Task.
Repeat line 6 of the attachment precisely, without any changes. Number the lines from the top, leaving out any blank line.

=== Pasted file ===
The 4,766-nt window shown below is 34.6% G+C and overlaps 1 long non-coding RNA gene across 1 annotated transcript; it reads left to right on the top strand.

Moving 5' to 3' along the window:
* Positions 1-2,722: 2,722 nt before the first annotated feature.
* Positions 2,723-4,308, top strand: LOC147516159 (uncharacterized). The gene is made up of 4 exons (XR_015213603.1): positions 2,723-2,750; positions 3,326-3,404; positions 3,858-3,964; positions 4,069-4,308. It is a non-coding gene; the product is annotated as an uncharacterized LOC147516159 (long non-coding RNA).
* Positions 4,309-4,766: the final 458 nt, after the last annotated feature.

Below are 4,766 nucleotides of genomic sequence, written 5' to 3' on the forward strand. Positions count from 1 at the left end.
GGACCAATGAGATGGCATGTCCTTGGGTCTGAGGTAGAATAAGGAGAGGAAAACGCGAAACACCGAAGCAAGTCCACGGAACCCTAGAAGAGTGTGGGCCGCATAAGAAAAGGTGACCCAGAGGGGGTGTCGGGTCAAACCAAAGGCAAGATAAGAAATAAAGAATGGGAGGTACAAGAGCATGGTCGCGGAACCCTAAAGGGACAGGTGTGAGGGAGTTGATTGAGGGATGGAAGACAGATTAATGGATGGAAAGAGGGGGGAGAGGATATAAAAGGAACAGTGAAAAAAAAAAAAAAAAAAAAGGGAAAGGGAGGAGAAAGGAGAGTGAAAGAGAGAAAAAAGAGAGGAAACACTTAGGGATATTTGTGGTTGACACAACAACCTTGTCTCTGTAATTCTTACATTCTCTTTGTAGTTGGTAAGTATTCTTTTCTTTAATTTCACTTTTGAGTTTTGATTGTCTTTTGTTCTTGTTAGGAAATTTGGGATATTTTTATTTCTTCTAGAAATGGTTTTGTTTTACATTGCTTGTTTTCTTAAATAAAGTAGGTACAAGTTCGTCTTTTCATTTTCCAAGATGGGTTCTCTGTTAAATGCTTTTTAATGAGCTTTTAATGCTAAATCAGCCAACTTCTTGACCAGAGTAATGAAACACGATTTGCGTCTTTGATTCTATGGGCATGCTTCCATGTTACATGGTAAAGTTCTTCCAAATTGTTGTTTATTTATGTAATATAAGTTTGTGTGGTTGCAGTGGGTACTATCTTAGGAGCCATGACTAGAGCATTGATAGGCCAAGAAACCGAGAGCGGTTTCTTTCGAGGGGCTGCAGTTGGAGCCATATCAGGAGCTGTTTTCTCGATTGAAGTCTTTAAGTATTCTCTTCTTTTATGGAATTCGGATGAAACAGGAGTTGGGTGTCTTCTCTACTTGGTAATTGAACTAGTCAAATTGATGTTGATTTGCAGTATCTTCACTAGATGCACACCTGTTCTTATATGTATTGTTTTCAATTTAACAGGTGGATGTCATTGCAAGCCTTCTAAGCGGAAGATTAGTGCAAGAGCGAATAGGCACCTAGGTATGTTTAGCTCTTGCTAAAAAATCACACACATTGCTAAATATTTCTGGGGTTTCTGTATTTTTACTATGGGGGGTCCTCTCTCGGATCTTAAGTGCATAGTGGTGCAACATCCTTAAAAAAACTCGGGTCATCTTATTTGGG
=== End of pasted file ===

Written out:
Below are 4,766 nucleotides of genomic sequence, written 5' to 3' on the forward strand. Positions count from 1 at the left end.